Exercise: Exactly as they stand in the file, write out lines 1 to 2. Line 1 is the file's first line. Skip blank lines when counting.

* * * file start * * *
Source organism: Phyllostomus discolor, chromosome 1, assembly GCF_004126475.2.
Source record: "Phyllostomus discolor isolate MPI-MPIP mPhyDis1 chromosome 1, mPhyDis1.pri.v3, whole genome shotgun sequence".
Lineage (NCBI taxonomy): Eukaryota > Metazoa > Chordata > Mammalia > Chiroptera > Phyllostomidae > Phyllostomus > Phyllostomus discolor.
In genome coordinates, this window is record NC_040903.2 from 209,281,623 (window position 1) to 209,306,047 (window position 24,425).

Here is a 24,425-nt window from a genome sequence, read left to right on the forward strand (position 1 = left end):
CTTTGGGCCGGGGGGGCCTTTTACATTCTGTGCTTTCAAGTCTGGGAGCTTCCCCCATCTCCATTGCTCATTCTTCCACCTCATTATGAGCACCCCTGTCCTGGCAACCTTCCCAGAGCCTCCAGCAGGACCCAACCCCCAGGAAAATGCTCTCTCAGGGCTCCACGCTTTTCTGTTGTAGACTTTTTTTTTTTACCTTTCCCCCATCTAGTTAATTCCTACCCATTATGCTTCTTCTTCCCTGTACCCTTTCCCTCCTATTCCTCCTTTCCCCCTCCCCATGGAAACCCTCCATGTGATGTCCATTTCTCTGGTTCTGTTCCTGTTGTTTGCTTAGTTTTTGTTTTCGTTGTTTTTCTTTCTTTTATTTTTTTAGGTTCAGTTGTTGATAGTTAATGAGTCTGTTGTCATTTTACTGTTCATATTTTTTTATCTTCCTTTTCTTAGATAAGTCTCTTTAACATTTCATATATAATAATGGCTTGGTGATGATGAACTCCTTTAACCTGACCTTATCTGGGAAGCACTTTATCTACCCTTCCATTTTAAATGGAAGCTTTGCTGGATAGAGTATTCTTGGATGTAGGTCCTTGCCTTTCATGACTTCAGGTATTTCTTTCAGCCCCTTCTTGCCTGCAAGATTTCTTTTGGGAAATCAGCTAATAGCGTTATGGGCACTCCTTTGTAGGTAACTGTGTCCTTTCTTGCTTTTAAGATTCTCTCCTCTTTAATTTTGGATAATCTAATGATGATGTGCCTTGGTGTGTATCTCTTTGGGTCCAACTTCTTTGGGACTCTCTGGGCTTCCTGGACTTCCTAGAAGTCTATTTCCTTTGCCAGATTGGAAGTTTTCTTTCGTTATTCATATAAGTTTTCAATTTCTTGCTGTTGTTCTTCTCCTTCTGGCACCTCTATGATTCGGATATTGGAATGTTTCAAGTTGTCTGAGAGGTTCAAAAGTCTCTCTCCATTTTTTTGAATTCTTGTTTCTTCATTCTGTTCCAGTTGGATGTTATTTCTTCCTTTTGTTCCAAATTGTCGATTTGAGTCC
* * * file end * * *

Source organism: Phyllostomus discolor, chromosome 1, assembly GCF_004126475.2.
Source record: "Phyllostomus discolor isolate MPI-MPIP mPhyDis1 chromosome 1, mPhyDis1.pri.v3, whole genome shotgun sequence".